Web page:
Business Development & Roboethics
A Japanese Entrepreneur’s Perspective
By Naho Kitano
November 2, 2017
While the Japanese concept of rinri is translated into English as ‘ethics’, basic ethics and rinri are conceptually different. This is natural given Japanese and Western societies fundamentally differ on cultural, philosophical and historical fronts.
At a time where the ubiquitous participation of robots in society is fast becoming a reality, how should we be ‘ethically’ adapting these new technologies for society? Robot sociologist and entrepreneur Naho Kitano proposes a humanities-based approach to answer this question, based on her extensive experience gained through launching and developing robotics business ventures in Japan.
Part of our Human Meets Robot talk event series, running from September 21 to November 2, 2017.
ABOUT NAHO KITANO
Robot sociologist Naho Kitano acquired her Masters at Waseda University. She wrote extensively on robot ethics before founding robotics firm Hibot Corp in 2004. Serving as Representative Director from 2009-2014, Kitano succeeded in growing HiBot Corp into one of Japan’s most well-known robotics startups.
Since stepping down from her role at HiBot Corp, Kitano has embarked on two new roles: one as a researcher for a government technology venture in robot ethics and business development at the Tokyo Institute of Technology, and the other as executive officer for new venture ASUKOE Partners, Inc. advising on AI and public service business development.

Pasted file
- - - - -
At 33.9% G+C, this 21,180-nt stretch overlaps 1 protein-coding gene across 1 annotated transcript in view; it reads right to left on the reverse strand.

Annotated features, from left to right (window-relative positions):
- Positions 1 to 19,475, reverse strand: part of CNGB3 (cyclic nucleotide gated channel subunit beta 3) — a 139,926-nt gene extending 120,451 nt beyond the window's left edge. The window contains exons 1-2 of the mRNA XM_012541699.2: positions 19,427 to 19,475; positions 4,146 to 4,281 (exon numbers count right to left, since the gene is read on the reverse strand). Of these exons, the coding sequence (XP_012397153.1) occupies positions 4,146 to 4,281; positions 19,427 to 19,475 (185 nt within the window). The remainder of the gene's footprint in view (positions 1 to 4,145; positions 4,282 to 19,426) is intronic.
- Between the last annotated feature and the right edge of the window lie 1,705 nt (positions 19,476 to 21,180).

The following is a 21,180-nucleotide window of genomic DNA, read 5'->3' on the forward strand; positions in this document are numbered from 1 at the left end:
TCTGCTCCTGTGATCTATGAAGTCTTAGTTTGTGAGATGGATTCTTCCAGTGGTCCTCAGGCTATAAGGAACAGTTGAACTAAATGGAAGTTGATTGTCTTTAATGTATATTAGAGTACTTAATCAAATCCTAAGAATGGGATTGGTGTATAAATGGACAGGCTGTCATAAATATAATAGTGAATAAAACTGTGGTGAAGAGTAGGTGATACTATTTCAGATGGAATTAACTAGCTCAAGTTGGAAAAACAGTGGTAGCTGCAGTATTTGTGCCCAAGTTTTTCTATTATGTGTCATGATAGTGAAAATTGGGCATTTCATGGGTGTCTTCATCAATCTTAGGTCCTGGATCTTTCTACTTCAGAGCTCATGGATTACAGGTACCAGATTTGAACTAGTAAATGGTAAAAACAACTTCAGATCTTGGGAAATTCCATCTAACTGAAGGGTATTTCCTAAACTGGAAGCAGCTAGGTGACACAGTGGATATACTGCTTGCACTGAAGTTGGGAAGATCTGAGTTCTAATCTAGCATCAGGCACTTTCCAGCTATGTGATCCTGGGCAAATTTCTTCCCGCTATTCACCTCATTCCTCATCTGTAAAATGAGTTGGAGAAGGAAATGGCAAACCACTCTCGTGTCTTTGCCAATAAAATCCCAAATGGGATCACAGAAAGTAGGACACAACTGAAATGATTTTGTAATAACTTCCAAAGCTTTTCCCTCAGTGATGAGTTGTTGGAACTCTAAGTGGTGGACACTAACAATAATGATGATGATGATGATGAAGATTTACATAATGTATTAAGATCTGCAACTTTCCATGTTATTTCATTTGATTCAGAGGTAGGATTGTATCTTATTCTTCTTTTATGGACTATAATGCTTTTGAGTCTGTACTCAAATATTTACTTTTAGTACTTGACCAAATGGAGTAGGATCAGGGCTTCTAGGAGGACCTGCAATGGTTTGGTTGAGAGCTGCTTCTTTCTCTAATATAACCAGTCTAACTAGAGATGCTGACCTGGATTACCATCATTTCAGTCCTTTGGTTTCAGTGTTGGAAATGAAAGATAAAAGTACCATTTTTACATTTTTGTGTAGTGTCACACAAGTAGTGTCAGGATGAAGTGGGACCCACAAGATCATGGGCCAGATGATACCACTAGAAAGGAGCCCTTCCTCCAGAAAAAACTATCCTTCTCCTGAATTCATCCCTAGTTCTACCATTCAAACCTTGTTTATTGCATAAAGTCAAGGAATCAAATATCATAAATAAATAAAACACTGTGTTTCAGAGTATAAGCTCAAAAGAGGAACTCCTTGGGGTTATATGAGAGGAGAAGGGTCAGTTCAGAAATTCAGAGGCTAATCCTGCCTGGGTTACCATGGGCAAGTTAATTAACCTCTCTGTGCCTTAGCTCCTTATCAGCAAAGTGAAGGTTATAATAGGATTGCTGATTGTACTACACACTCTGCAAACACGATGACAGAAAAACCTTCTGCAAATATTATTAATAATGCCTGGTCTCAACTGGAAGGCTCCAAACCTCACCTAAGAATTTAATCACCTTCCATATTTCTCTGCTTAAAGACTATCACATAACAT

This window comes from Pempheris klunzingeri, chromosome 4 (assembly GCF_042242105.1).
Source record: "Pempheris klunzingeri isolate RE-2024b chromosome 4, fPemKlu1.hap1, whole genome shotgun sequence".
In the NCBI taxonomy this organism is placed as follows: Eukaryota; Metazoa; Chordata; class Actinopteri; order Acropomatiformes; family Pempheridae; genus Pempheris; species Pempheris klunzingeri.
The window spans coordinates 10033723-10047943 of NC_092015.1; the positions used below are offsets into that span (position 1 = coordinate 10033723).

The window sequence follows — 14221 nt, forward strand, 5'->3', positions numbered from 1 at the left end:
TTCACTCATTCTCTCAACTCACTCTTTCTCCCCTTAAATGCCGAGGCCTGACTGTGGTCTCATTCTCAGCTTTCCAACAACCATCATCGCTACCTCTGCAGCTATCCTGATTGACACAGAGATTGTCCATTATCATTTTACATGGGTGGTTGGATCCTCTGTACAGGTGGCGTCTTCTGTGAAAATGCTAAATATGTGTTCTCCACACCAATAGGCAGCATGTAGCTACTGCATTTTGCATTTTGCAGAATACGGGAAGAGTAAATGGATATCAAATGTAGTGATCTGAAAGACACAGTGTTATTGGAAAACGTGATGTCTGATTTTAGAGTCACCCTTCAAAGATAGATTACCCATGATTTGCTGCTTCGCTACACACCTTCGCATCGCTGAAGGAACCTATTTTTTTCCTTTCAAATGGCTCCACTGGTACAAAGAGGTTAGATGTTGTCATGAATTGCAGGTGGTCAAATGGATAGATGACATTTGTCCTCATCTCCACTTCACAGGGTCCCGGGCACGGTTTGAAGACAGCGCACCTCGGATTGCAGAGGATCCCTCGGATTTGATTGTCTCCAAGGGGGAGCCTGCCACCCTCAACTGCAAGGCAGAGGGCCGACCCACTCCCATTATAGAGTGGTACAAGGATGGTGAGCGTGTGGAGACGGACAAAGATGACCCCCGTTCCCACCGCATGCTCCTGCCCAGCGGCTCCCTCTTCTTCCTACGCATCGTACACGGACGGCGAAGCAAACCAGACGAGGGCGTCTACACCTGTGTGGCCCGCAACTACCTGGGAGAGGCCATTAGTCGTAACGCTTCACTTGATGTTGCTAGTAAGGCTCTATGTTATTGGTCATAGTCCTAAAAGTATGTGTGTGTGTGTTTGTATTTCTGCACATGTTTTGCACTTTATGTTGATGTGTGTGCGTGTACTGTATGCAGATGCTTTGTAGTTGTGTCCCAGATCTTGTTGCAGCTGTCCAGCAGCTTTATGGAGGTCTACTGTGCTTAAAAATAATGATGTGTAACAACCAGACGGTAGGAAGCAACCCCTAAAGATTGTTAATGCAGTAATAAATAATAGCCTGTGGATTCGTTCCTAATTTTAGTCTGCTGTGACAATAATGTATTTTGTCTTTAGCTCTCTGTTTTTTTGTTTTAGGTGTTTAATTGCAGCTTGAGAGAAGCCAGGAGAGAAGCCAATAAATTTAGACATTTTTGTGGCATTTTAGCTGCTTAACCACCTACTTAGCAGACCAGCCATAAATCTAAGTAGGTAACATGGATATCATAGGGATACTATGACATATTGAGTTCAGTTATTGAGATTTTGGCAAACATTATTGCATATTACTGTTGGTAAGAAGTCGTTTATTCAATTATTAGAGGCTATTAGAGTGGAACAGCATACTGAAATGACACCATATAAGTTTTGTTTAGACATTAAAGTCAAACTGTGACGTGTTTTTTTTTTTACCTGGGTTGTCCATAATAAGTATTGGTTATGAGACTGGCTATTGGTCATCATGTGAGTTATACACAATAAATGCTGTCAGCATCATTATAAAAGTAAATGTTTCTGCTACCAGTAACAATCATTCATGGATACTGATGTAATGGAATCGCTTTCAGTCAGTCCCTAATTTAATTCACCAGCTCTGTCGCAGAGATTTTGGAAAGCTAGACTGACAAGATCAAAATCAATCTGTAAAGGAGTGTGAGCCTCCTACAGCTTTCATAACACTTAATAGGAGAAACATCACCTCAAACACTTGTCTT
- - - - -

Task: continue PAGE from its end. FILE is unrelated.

6:30pm-7.30pm (doors open 6pm)
The Japan Foundation, Sydney
Level 4, Central Park
28 Broadway, Chippendale NSW 2008
Free. Bookings essential.
Like a Person – Humanoid Robots in Performance
By Dr Elena Knox
September 21, 2017 (Thursday)
6:30pm–7:30pm (doors open 6pm)
The Future of AI in the Arts
By Prof Takashi Ikegami
October 3, 2017 (Tuesday)
6pm–7pm (doors open 5:30pm)
Robot as Companion
By Tomomi Ota
Short interview with Dr Yuji Sone will follow talk
October 12, 2017 (Thursday)
6:30pm–8pm (doors open 6pm)
(02) 8239 0055
Top image: Hibot Corp’s Amphibious snake-like robot ACM-R5H (photo courtesy of Hibot Corp).